Leaders inevitably find themselves in difficult situations.
There are hard decisions. There are failures and weaknesses where people demand answers. There are times when you don’t have answers (yet).
Teams get into conflicts that only you can resolve. People will make challenging statements that tempt you to respond with unhelpful emotions and words.
Challenges arise that require far more wisdom and experience than you currently possess. All difficult leadership situations require boldness tempered with patience, listening, and managing emotional responses.
There are three steps to facing these situations with all the grace of God working in and through you.
Facing Difficult Situations with Grace
1. Remember that this situation is not exclusively about you.
There is always a larger set of forces at work. You are in the same position as Joshua, Gideon, David, Peter, Paul, and many other saints through the ages.
Your growth begins at the edge of your comfort zone. The Lord has so much power that he will accomplish multiple objectives in and through you in this difficult situation.
2. Remember that you are not alone.
Jesus told us “I am with you always, to the end of the age.” (Matthew 28:20) You can draw from the wisdom of the Word of God and the fellowship of other believers.
Leadership crises often trigger a crushing, even overwhelming feeling of utter loneliness – but this is not reality. Thanks be to God!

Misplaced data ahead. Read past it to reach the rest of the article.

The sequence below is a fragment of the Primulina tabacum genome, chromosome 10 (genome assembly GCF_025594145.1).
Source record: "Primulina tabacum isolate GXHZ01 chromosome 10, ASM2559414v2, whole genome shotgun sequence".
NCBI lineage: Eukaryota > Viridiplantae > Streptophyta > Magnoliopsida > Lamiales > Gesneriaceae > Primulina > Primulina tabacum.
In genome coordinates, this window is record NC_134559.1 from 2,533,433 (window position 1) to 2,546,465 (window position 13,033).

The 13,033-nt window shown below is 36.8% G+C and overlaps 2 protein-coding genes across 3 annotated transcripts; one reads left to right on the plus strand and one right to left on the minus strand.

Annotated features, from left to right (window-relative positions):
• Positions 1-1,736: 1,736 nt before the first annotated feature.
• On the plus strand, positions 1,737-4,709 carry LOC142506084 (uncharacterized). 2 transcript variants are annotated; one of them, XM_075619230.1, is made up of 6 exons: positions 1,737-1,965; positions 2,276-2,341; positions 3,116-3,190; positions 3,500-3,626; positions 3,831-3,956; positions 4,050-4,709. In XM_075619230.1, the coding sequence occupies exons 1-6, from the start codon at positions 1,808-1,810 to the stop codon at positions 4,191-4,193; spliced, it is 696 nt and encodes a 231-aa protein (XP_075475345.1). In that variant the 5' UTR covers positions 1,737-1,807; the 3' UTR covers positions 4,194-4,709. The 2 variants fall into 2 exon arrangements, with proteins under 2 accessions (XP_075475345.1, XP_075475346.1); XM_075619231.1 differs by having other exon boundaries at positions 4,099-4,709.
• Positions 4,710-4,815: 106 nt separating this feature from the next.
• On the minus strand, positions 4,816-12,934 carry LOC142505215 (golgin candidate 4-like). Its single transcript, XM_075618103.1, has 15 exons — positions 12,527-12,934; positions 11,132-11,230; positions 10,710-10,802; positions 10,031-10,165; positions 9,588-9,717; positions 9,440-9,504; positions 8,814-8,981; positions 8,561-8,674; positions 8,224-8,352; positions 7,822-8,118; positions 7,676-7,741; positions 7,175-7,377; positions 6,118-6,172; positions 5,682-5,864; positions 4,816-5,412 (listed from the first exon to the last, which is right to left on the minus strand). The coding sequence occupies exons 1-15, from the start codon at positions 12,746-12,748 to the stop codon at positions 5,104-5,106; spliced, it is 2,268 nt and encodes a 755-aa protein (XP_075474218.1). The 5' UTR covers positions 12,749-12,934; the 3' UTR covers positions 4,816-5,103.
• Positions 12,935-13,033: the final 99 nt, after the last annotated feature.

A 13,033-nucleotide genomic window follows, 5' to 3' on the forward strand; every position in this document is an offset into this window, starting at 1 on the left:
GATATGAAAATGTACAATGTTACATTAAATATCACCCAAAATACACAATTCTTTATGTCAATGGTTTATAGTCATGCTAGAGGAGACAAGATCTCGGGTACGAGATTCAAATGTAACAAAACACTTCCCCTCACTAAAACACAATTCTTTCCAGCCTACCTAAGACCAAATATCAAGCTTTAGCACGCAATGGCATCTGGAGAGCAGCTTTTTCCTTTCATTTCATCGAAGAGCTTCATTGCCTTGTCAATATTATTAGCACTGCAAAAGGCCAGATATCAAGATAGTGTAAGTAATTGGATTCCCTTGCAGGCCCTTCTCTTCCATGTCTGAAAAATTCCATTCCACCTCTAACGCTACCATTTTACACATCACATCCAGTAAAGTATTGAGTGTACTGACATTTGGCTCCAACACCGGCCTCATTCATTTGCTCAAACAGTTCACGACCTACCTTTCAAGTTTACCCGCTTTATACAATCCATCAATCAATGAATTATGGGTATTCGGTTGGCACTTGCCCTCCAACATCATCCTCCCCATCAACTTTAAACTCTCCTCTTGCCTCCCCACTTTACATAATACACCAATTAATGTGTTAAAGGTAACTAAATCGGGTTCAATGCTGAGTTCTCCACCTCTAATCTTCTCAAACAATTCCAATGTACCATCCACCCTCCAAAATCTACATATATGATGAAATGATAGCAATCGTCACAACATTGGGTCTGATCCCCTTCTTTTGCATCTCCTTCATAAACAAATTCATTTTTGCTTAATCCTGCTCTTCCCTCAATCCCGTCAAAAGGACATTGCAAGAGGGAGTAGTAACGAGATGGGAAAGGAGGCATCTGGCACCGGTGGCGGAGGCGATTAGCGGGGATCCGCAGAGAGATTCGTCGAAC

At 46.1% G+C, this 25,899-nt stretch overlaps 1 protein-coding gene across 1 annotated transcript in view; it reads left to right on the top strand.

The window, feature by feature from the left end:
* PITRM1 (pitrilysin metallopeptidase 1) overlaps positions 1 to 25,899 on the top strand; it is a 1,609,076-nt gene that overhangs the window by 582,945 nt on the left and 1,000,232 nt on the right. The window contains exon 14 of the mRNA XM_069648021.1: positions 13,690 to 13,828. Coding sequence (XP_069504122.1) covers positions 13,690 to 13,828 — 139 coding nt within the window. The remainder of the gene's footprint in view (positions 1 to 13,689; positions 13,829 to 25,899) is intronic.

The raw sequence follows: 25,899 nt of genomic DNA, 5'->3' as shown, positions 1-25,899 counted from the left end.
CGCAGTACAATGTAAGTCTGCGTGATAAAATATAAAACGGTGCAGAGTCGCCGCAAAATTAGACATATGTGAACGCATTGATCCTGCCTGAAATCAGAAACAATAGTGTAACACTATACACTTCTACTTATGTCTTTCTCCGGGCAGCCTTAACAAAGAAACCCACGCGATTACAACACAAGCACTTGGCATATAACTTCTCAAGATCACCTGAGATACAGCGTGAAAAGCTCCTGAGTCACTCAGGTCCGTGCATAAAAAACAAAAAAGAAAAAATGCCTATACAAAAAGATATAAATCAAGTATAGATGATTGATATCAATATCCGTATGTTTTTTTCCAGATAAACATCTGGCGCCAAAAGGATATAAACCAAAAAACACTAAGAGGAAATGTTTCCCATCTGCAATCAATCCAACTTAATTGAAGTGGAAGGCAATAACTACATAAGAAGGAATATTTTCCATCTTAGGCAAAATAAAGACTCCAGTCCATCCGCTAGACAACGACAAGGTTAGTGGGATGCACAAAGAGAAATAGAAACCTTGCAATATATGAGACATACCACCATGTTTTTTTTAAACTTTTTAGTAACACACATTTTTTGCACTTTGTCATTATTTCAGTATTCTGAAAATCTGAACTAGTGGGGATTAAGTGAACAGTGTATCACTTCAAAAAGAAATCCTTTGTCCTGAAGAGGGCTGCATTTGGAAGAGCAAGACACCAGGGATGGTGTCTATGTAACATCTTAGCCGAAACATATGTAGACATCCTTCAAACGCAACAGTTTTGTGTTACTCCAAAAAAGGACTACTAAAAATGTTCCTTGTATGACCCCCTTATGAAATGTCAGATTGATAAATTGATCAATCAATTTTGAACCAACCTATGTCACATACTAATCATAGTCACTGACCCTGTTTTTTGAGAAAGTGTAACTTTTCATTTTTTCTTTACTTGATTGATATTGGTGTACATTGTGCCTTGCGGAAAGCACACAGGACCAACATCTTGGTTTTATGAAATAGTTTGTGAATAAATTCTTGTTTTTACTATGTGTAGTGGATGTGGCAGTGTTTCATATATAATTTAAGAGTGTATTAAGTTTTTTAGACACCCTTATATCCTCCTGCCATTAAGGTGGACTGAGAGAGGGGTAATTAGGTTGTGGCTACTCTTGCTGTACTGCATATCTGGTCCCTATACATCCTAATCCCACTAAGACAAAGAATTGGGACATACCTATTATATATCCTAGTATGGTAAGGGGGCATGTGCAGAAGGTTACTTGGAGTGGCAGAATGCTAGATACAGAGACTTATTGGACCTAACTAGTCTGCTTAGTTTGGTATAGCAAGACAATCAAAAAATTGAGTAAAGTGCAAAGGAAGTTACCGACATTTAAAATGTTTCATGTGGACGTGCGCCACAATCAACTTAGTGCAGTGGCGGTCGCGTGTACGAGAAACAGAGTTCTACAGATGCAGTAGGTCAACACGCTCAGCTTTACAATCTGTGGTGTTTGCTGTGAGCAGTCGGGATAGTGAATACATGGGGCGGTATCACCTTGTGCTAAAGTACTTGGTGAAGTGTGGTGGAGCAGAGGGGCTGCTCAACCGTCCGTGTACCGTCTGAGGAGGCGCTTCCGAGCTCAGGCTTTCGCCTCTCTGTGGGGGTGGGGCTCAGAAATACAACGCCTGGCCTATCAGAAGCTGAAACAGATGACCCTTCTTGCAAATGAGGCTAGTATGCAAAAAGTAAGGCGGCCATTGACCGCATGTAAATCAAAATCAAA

3. Trust in God’s wisdom rather than the wisdom of man.
“Trust in the Lord with all your heart, and do not lean on your own understanding. In all your ways acknowledge him, and he will make straight your paths.” (Proverbs 3:5-6)
Failing to trust God is a massive temptation for leaders. There are many voices in this world giving you advice and counsel, but you must choose to trust in God’s wisdom.
The Role of the Cross in Handling Difficult Situations
May I recommend a simple exercise which has helped me?
Imagine the cross is between you and the other person(s). Make this a rich picture in your mind.
It’s not just any ordinary cross, but THE cross that Jesus died upon – splintered, bloody, attracting flies, dreadful. It was an instrument of tortuous execution. It’s the symbol of the cost of our redemption.
Now use your imagination to examine this particular leadership difficulty. Everything that comes from them must go through the cross. Everything from you is filtered through the cross before it reaches them.
Need wisdom? It’s Christ-centered, rooted in the solution to our sin problems.
Need to understand a situation? Seek help from the mind of Christ. (1 Corinthians 2:16)
Need to be mature and capable in handling emotionally-charged situations? Only the best of you comes through the cross.
Are people angry with you, even sinning against you? The grace that comes to us via the cross transforms any ugliness. (2 Corinthians 3:18) The cross keeps your ugliness from reaching them.
I’m not advocating some kind of “magic” to manipulate situations to your advantage. The cross was real, Jesus is alive, and the Holy Spirit is available to help us. (Romans 8:26)
This exercise keeps me grounded in humility, providing a perspective that there is always something larger than the immediate situation. Shakespeare (through Hamlet) was right to say, “There is more in heaven and earth, Horatio, than is dreamt of in your imagination.”
Don’t shy away from difficult leadership situations. Face them with the grace of God in Jesus Christ. God will also use you to help others through your leadership, fueled by wisdom, power, and grace far beyond what you alone possess.
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